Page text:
As the electric vehicle (EV) market continues to mature, the question of where to source all the materials required to produce the vast amount of EV batteries needed has been repeatedly raised—shining a spotlight on the United States’ critical mineral and rare earths supply chain as a result.
Outlined in its Made in China 2025 plan, Beijing has made no secret of its intention to capture the entire EV supply chain from minerals to markets as a strategic priority. Ownership of emerging industries with global significance, China reasons, will allow it to undermine and potentially usurp American authority on the world stage by stealing the technological lead from the United States.
To do this, China has been scaling up not only its manufacturing but also its markets. Of the 70 lithium ion battery megafactories currently under construction worldwide, 46 are based in China. Just five are planned for the United States. Two of the top five global EV brands are Chinese, with Nissan, BMW and Tesla rounding out the rest. There are 421,000 electric buses on the roads in China, compared to 300 in the United States.
If the United States hopes to keep pace with China, action must be taken as soon as possible. Simon Moores of Benchmark Mineral Intelligence told the Senate Committee on Energy and Natural Resources in February that “We are in the midst of a global battery arms race in which the U.S. is presently a bystander.” For the minerals required to build EV batteries, Benchmark notes, the United States depends on imports for 92 percent of its lithium supply, 100 percent of its cobalt, 59 percent of its nickel and 100 percent of its graphite.
At a RealClear Politics event held last week on critical minerals, Minerals: The Overlooked Foundation of Our Future, Sen. Lisa Murkowski (R-AK) said this trend can be reversed, but “it has to come with a prioritization by an administration, a prioritization by the Congress, a prioritization by the industry,” adding that “we need to be able to provide industry again with that level of certainty to provide them with just a little bit of help when it comes to the permitting process.”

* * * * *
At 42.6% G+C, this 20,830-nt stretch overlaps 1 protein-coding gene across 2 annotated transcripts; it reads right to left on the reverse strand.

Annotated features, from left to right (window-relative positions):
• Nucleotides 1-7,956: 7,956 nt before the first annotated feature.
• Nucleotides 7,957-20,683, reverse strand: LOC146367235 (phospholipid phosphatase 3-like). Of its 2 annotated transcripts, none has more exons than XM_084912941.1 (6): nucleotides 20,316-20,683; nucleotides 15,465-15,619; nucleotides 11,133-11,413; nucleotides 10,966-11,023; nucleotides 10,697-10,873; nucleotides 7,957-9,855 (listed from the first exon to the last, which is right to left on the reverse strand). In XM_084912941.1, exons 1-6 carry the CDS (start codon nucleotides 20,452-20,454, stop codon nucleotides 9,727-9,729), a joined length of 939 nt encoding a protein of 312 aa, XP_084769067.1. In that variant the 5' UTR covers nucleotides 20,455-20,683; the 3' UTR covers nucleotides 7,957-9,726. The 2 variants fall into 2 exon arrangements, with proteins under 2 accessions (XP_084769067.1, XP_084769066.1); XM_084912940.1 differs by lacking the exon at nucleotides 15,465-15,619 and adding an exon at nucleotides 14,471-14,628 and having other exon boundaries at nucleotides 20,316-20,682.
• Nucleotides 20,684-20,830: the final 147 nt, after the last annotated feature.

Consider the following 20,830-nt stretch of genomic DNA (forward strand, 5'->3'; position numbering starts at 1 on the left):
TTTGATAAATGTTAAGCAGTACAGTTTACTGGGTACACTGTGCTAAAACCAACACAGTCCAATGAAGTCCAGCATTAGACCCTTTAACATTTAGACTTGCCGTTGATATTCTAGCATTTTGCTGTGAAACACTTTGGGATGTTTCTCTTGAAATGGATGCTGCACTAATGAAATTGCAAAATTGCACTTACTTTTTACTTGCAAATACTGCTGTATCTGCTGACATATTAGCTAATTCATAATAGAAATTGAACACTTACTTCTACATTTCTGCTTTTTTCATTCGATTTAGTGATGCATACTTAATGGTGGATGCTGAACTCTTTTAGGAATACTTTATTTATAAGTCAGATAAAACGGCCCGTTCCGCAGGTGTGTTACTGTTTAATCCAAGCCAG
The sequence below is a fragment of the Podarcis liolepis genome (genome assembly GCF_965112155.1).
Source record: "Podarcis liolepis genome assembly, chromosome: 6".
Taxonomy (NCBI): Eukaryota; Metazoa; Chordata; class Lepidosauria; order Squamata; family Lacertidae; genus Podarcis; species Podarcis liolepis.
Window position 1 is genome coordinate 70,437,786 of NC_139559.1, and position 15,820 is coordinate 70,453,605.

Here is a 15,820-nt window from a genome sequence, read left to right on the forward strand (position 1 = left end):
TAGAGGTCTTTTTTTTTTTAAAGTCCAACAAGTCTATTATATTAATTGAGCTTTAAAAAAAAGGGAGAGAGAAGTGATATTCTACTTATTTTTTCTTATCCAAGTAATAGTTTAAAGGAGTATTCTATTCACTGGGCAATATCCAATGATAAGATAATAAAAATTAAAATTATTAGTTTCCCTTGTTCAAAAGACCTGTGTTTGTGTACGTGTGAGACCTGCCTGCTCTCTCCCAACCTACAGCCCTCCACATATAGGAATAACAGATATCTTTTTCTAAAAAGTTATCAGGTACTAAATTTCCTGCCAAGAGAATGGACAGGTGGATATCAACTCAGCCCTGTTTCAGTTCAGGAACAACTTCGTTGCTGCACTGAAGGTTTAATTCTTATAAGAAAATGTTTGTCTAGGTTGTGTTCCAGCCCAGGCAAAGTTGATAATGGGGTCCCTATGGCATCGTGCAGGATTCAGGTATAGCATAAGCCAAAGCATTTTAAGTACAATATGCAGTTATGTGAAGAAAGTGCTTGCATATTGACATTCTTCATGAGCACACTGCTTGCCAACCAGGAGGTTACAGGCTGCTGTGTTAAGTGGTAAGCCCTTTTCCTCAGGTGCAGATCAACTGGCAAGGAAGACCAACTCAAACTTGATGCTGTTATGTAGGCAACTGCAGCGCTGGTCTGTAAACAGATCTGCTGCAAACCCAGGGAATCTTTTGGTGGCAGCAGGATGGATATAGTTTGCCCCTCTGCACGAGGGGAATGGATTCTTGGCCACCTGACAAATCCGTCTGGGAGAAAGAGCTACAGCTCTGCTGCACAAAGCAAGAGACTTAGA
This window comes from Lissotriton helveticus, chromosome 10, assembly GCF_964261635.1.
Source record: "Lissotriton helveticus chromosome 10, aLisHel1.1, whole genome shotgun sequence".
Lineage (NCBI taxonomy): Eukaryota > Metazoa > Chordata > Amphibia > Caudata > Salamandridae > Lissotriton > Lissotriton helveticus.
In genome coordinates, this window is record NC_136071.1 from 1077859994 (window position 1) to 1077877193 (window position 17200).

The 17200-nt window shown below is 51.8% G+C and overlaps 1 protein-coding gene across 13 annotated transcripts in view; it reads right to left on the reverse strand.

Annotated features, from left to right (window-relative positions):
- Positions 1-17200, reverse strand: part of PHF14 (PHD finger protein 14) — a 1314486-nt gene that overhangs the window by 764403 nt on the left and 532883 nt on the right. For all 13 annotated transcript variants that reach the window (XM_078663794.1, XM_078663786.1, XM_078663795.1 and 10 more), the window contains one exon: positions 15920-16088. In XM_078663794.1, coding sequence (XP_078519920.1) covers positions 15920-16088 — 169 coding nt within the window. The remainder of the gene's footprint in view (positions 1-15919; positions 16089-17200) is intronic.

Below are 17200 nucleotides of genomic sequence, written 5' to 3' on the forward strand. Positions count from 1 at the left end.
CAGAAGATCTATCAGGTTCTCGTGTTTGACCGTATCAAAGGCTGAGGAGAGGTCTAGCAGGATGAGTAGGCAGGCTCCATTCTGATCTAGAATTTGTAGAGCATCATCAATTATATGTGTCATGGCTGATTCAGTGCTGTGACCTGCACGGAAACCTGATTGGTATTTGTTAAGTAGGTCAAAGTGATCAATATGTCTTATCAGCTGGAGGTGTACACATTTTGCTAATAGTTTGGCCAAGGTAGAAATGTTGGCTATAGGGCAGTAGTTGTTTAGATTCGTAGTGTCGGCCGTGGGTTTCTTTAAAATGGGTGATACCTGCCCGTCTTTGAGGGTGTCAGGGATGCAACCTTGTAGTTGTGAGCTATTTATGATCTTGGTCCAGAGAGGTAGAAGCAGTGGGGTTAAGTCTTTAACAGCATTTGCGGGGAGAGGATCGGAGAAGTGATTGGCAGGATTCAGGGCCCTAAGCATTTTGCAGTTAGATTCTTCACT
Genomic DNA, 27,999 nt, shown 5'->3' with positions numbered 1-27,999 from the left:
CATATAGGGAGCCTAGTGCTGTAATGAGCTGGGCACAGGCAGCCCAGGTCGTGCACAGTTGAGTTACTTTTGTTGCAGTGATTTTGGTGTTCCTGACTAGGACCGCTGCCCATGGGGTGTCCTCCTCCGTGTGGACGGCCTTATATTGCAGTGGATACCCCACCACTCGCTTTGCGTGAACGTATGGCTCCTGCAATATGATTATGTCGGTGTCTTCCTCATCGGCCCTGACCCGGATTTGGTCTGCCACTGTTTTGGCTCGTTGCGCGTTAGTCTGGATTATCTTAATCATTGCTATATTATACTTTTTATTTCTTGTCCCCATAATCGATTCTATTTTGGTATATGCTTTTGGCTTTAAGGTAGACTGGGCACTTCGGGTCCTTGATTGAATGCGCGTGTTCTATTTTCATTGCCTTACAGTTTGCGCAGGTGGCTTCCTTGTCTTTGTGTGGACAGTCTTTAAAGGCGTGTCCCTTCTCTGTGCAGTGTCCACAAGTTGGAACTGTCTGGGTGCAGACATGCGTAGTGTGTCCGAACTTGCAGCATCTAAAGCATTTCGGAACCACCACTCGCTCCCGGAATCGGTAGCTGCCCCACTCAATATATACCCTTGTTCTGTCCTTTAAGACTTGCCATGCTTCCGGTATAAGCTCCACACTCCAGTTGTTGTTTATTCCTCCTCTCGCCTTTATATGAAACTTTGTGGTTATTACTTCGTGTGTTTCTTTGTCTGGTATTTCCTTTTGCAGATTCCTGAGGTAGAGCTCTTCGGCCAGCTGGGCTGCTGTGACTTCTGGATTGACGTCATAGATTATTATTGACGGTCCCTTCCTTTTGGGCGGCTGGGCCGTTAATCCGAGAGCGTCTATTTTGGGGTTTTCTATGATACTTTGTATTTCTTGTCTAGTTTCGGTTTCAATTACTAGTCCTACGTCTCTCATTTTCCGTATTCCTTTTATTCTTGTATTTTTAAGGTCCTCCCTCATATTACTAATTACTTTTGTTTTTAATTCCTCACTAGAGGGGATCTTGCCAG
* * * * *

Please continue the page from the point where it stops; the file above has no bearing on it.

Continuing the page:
Speaking at the same event, SAFE President and CEO Robbie Diamond said the discussions in Washington about minerals are not connecting those resources to the markets, stating that the federal government has taken “baby steps” while China has taken “huge leaps.”
“I think, until we have a comprehensive plan that’s not just about permitting or saying that we need the minerals, but a plan that shows the use of those minerals in the U.S. as a market, we will not develop the supply chain to provide enough certainty to weather the ups and downs of the capital market quarter to quarter,” Diamond added in an interview.
A potentially lucrative source of the materials required could also be the ocean floor, according to reporting from CBS’ 60 Minutes. The program noted the minerals on the seafloor, containing all the metals required for EV battery manufacturing, could be worth up to $16 trillion. The richest area for these minerals can be found in the Clarion Clipperton Zone, for which 19 countries have licenses. China has more licenses than anyone else—and even Cuba and Tonga have stakes—but the United States currently has none.
The EV market is still in its infancy worldwide, but presents a tremendous opportunity for the United States to bolster its economic and national security by providing a scalable alternative to oil. But in order to seize control of our transportation future, the United States must scale up its supply chain and avoid a dependence on countries like China for raw materials or finished products.
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